There are a lot of cheap plastics, but I guess that’s a necessity of the CT4-V’s relatively low price. One thing that truly drives me wild is the size of the steering wheel. Most of the time, you want your sport sedan to have a smaller-diameter wheel; this one feels like I’m captaining a great ship, and it really just doesn’t fit in with the rest of the vehicle’s character.
What’s worse, though, is that I don’t fit all that well in the CT4-V. I’m just over 6 feet tall with a long torso, and even with my seat positioned as low as it’ll go, I can’t get my hair to stop brushing against the headliner.
The problems are even worse in the back. I cannot for the life of me figure out how Cadillac made a car this large on the outside so small on the inside. I can’t even come close to sitting in the rear seats behind my seating position. There’s a severe lack of rear headroom and the transmission tunnel takes up a lot of valuable real estate on the floor.
The interior might have issues, but at least the CT4-V’s tech is great. One of the first things you’ll notice is the extremely high-definition gauge screen. It’s customizable, and even has a minimalist mode, which feels like a throwback to Saab’s Night Panel.
On the subject of displays, I absolutely love Cadillac’s latest infotainment software, but the 8-inch screen is too small. It’s dwarfed by products from European competitors. But at least the infotainment control wheel feels like a nice, high-quality item.
The best thing about this Cadillac, though, is Super Cruise. It’s part of the $8,100 Super Cruise 2 Package that, along with the driver-aid tech, gives you an upgraded sound system, navigation and upgraded exterior lighting which adds LED cornering lamps.
Just like in other Super Cruse-equipped vehicles I’ve driven, this whole program is a dream. As long as you’re on one of General Motors’ hundreds of thousands of miles of pre-mapped roads, the car will control the steering, throttle and braking at highway speeds for long distances.
It’s smooth and easy to use. It’s what Tesla’s incorrectly named Full Self-Driving system wishes it was.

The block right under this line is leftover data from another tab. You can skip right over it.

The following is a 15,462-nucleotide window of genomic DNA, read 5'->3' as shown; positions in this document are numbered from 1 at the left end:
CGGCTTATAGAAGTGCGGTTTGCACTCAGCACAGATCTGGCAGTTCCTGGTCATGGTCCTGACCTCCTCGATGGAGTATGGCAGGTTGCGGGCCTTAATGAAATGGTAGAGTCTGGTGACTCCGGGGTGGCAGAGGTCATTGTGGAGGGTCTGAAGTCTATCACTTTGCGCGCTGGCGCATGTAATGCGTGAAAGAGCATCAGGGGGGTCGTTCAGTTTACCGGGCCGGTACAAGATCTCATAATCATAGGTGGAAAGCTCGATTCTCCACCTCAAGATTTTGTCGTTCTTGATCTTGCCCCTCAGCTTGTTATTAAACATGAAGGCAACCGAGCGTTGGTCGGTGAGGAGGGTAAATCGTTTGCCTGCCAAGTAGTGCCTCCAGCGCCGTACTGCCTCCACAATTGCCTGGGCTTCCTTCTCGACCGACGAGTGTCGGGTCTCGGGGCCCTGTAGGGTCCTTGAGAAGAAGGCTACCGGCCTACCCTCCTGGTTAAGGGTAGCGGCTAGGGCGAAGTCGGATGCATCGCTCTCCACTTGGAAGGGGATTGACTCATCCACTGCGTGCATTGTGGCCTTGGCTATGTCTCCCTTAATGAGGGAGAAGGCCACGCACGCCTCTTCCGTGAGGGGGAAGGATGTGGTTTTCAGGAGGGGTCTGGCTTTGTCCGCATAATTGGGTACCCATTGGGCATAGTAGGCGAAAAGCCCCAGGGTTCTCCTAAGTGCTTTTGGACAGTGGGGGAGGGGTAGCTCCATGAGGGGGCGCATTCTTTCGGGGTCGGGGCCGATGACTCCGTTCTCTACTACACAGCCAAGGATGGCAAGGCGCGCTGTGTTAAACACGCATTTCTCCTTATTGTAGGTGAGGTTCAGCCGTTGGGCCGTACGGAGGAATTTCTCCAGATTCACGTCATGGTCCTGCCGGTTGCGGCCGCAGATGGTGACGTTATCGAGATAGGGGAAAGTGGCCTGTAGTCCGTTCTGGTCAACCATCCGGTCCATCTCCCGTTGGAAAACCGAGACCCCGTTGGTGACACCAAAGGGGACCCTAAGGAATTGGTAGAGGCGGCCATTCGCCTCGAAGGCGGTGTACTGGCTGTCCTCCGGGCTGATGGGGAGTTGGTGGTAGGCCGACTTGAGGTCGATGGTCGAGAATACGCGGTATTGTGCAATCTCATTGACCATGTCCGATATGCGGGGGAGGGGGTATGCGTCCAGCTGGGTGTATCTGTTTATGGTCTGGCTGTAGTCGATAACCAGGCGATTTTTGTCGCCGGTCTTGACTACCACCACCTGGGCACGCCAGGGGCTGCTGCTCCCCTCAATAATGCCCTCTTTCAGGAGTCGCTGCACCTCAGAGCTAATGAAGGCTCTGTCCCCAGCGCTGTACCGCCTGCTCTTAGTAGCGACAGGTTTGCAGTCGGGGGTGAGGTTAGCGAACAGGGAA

The CT4-V is fairly understated as far as sport sedans go. There’s no gaping grille up front or huge wing out back. It’s all very subdued. However, Cadillac still can’t seem to quite get over the stigma it created for itself over the years. More than one time, my passengers described it as an “old man car.” Apparently they were unmoved by the raspy exhaust note and smattering of V badges.
In all reality, those two elements – the badges and four exhaust pipes (one for every cylinder, though they’re actually fake and mask dual exhaust outlets) – are the only ways to tell a CT4-V apart from a regular CT4. There’s also slightly less chrome than the normal CT4, which I suppose gives it a slightly sportier look. None of this is to say that the CT4-V isn’t handsome, however; its clean and crisp lines do make for a thoroughly modern-looking sedan. It’s almost an antithesis to what BMW has done with its four-door 4 Series Gran Coupe.
My tester is equipped with 18-inch wheels at all four corners, and they sort of look small compared to the rest of the CT4-V. If you want something a little bit bigger and are cool with potentially losing some ride comfort, 19s are also available as an option.
I do like a lot of this sedan’s other details, though, like the long, vertical LED running lights up front and the small lip spoiler out back.
On one hand, the Cadillac CT4-V is an absolutely competent vehicle that will serve you well. It gives you a lot more performance than the regular CT4, but it doesn’t quite stack up to other vehicles in its class. The Audi S4 and BMW M340i are more expensive, but they’re way better to drive.
The V sits firmly in between the regular CT4 and the CT4-V Blackwing, and with a starting price of $47,690 (including destination), you do get a good bit of kit for your money. But I just don’t know if that’s really where you want to be at the end of the day. Instead of a middle ground, the CT4-V just feels like a compromise.